Control windows and applications right from your trackpad with intuitive two-finger swipe, pinch, tap and hold gestures.
Swish features 28 easy-to-use titlebar, dock and menubar gestures that will supercharge your workflow and make you a trackpad power user.
Every detail is carefully designed to make it feel truly native to macOS.
Swish's gestures are fast and convenient.
No need to aim for tiny buttons.
No need to reach for the keyboard.
Swiping is the new dragging.
No more opening Mission Control on accident.
Use the familiar 2×2 grid or unlock the 2×3 grid with a modifier key.
Your desktop never looked so clean. Swish is the only window manager to truly honor the macOS look.
The grid even reacts to dark mode as well as your dock setup.
Swish automatically detects your multi-monitor setup, so just flick to move windows between screens.
Working with spaces also gets a major productivity boost.
Watching lots of videos? Send your player to the big screen with a single gesture.
The settings window explains everything in detail. Gestures can be toggled on or off.
There's also a quick tutorial to get you started.
Once you get used to it, Swish becomes way faster and more accurate than its dragging-based cousins, especially on a multi-monitor setup. No more accidentally opening Mission Control while dragging windows to the to top or fumbling around on screen edges. Also, Swish lets you manage screens & spaces and does much more than just snapping windows.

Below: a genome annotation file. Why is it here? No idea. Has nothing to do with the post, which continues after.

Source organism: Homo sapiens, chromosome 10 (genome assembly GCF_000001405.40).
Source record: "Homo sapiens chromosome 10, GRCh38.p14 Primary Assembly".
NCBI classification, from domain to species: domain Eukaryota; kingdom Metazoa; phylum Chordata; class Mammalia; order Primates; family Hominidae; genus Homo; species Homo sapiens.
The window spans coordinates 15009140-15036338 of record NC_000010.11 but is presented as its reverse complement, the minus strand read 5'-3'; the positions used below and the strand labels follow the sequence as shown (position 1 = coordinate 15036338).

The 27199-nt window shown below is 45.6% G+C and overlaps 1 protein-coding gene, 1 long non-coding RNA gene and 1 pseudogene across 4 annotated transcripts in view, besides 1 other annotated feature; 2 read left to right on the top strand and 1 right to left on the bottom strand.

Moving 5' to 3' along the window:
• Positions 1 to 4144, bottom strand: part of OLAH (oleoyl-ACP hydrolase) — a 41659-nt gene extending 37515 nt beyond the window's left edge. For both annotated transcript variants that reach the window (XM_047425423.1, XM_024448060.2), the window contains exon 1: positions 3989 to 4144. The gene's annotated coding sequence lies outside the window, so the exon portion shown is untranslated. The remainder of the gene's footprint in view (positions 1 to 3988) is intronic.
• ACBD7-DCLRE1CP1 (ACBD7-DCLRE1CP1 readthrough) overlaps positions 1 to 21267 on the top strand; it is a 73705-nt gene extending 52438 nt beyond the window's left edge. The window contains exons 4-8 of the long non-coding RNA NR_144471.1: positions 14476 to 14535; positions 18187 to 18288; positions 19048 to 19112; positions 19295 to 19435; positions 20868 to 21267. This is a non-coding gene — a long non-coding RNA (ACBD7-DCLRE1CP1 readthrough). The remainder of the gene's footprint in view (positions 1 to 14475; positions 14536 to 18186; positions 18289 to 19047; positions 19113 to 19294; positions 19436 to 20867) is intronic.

Swish is designed to feel like a truly native feature of macOS. This involves a lot of custom internal logic, making it less customizable but way more elegant than BetterTouchTool. Also, Swish requires no configuration whatsoever, everything just works right out of the box.
With BetterTouchTool however, you can define app-specific gestures and completely redesign your MacBook's TouchBar, so there is definitely value in using both.
Swish is primarily designed for the Magic Trackpad, but also works well with the Magic Mouse (except tap & hold unfortunately). Third party mice and trackpads vary wildly, so just download the free trial and check for yourself.
A full Swish gesture ends with you lifting your fingers. To invoke the same direction multiple times, pause your finger movement momentarily (until you feel haptic feedback) and then continue the motion without lifting inbetween.
As to not interfere with system scrolling and zooming behavior, the window toolbar/titlebar serves as a safe area for gestures. You can set a Super Modifier key to enable gestures anywhere on a window. Gestures also work on windows in Mission Control.
Just click on a gesture's icon in the preferences window to enable or disable it.
On rare occasions, apps may lose their system privileges without reflecting that change in the UI. Go to System Preferences › Security › Privacy › Accessibility and re-check Swish in the application list. If this does not help, try removing and re-adding Swish.
Also, please make sure all gestures are checked in System Preferences › Trackpad › Scroll & Zoom.
Swish is very efficient. Due to a limitation on Apple's side though, Swish needs to listen to all mouse movement. This averages to well below 1% for most users, so any impact on battery life won't be noticeable. Swish also stays below 20MB of RAM if you don't open its settings window during use.
Apple only allows sandboxed apps on the App Store. Swish needs to perform low-level system operations which prevent it from being sandboxed. Read more here.
One Swish license includes two activations. Please remember to unlink your license in the About settings tab if you are moving to another Mac.
macOS 10.13 and above. Plus a multitouch input device, of course.